In my craft room I have a stockpile of candles that basically look like this.

I have just about every color, shape and style – leftovers from weddings, bags of half-burnt candles people give me, garage and estate sale finds.

If they’re too large to melt whole, I start by putting the candle in the freezer for 15 minutes to an hour. When it comes out, it will be really brittle, and sometimes even crack.

I put it in a plastic tub and whack the crap out of it with a hammer until it breaks into chunks.

To melt it, I have this little setup with a burner and a pot with a lid. This keeps everything completely separate from what I would use in the kitchen. Trust me, everything gets too waxy to use anywhere else.

I bought a couple of metal pitchers so that I could do two colors at a time, and this has really helped me since I started making candles with stripes.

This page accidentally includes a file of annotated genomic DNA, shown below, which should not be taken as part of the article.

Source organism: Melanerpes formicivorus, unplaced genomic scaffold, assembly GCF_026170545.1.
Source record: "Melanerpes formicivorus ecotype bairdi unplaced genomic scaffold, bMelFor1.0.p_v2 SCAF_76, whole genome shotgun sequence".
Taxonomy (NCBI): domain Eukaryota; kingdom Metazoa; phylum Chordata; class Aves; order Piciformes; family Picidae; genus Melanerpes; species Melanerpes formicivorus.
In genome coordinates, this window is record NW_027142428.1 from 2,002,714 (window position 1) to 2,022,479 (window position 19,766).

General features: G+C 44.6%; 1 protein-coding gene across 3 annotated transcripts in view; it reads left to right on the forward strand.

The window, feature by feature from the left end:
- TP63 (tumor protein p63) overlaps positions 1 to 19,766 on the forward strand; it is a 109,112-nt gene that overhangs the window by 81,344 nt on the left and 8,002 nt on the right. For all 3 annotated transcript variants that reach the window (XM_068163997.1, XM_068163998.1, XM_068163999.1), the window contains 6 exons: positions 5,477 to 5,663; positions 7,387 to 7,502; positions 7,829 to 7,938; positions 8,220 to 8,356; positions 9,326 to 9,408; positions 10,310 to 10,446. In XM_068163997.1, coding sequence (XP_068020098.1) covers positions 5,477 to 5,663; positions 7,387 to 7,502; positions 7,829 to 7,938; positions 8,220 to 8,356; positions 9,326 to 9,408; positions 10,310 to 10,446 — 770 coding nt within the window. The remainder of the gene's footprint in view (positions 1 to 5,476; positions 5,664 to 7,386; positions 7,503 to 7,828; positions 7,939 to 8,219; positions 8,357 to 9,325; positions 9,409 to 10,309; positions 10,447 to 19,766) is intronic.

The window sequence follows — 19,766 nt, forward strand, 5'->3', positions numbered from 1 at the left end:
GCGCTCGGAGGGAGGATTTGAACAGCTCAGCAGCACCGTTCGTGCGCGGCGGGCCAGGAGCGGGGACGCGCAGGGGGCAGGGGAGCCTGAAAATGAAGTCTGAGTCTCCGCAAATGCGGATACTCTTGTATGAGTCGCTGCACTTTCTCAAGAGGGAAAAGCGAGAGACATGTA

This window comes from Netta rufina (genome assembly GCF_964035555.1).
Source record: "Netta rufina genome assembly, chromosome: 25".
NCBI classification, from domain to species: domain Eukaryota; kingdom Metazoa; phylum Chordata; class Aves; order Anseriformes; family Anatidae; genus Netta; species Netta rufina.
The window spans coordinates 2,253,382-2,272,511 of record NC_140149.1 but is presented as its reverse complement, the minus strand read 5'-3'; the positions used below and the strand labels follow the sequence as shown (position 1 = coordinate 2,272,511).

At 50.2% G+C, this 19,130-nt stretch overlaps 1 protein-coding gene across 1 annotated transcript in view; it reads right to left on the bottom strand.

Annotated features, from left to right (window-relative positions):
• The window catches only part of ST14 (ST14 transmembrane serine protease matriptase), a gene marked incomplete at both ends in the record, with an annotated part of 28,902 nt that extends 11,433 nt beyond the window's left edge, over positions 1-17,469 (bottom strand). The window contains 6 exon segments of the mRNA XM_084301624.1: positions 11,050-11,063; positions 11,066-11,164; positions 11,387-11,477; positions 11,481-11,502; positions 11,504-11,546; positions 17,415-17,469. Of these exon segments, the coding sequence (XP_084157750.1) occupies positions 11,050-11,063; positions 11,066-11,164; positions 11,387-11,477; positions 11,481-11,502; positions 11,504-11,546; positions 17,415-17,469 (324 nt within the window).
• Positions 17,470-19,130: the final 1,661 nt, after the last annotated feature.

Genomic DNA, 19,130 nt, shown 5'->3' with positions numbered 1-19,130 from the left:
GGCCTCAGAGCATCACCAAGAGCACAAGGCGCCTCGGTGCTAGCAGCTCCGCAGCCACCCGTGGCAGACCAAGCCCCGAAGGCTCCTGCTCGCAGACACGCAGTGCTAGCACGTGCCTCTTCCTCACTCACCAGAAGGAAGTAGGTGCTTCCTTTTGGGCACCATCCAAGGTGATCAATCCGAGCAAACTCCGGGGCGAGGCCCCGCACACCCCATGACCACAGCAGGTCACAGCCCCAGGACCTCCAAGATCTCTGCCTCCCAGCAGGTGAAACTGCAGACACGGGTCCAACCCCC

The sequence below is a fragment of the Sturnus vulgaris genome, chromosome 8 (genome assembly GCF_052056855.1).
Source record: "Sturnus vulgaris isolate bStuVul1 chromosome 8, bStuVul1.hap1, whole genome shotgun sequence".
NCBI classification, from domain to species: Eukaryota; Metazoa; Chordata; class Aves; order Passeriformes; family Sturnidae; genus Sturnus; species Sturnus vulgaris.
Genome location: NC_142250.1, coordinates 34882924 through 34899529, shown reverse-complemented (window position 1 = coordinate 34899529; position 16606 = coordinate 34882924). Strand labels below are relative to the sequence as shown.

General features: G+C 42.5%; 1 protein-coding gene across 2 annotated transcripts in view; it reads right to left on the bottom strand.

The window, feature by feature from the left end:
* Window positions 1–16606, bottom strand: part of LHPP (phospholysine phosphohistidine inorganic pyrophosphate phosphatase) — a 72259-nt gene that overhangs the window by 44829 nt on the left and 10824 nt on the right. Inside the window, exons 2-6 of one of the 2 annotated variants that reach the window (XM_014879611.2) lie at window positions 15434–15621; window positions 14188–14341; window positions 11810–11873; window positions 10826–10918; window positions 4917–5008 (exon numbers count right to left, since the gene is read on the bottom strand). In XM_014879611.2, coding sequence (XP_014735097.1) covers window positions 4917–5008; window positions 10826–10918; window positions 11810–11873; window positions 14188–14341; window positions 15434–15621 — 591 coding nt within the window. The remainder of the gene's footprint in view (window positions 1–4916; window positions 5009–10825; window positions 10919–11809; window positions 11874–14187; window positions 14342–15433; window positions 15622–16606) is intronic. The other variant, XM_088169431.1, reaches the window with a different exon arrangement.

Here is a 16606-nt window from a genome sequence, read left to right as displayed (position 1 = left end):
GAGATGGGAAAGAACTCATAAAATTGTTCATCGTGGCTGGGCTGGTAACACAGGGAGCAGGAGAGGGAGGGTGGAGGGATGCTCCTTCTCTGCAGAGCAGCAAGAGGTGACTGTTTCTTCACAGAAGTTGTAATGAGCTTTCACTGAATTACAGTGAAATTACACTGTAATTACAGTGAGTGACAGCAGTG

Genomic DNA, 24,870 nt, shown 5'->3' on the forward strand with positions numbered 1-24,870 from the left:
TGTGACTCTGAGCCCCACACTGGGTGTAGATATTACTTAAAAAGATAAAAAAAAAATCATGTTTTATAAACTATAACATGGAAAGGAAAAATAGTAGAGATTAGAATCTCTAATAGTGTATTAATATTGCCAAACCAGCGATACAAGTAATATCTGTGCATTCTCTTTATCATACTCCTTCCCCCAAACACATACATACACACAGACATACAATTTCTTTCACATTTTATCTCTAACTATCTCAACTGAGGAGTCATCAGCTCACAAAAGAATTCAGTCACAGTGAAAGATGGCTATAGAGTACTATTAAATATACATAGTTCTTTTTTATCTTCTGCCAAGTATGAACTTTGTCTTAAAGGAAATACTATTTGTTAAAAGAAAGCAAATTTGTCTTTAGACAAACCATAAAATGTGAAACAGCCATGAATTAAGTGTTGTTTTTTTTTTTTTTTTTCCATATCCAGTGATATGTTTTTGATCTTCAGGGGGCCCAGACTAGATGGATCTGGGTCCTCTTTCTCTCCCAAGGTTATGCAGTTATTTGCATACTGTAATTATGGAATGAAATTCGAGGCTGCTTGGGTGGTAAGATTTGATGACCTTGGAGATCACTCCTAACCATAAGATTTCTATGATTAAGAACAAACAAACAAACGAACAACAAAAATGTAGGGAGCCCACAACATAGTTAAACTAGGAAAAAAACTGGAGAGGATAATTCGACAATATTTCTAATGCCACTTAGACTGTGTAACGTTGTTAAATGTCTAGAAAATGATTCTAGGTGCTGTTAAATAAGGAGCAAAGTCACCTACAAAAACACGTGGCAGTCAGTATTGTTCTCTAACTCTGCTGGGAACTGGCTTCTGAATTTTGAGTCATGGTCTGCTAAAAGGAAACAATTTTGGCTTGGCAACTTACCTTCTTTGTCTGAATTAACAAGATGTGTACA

So I fill my pan with about an inch of water and heat that to boiling. This melts the wax with a double boiler effect. Then I drop in the chunks and wait for it to melt. I usually stir it a bit, and if there is any debris in there, I’ll pull it out.

Meanwhile, I heat up my glue gun so that I can glue the wicks to the bottom of my containers. I usually use a pencil to push the wick into the exact center of the container without burning my fingers.

Then I string the top of the wick through a clothespin, center it on top of the container, and pinch the end to keep it secure. If your container is wider than the clothespin, you can twist the wick around a pencil and rest it on top.